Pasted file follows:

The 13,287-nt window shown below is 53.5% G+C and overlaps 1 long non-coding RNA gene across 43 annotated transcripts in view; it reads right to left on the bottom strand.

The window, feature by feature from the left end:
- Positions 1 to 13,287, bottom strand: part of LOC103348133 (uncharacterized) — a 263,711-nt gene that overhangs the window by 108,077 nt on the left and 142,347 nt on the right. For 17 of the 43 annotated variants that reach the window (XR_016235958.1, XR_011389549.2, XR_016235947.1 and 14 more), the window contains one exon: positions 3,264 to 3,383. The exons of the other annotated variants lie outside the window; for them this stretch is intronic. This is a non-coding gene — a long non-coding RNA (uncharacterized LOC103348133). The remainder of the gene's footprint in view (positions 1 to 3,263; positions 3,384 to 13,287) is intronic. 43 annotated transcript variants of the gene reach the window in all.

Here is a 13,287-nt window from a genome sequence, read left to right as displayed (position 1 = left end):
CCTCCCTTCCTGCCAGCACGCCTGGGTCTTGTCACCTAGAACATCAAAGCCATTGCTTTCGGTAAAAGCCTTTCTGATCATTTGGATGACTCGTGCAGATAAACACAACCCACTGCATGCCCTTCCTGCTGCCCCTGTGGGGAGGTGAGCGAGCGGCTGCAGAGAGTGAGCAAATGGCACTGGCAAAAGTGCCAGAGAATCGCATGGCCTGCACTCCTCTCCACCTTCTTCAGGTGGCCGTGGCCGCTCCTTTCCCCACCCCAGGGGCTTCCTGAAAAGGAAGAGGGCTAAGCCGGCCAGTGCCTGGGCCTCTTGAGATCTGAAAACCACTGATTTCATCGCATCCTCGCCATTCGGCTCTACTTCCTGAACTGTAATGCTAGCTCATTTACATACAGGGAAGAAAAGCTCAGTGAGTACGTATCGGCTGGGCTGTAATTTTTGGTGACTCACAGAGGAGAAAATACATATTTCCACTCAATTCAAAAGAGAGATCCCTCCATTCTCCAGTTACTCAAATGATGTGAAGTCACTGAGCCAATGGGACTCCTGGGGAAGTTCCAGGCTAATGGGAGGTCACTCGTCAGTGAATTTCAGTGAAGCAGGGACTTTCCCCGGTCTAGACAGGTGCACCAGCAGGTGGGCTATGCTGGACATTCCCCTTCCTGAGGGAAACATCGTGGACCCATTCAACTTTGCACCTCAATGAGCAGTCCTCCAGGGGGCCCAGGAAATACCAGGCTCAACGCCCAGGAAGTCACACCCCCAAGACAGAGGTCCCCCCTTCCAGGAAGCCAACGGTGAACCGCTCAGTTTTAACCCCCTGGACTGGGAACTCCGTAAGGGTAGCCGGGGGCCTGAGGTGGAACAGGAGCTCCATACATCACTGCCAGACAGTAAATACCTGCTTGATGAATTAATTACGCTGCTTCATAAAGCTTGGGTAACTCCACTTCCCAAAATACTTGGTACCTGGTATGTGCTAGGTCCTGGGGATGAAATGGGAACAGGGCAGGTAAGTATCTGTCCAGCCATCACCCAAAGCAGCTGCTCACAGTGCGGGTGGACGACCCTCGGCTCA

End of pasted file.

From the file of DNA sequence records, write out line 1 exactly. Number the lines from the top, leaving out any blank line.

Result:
The 13,287-nt window shown below is 53.5% G+C and overlaps 1 long non-coding RNA gene across 43 annotated transcripts in view; it reads right to left on the bottom strand.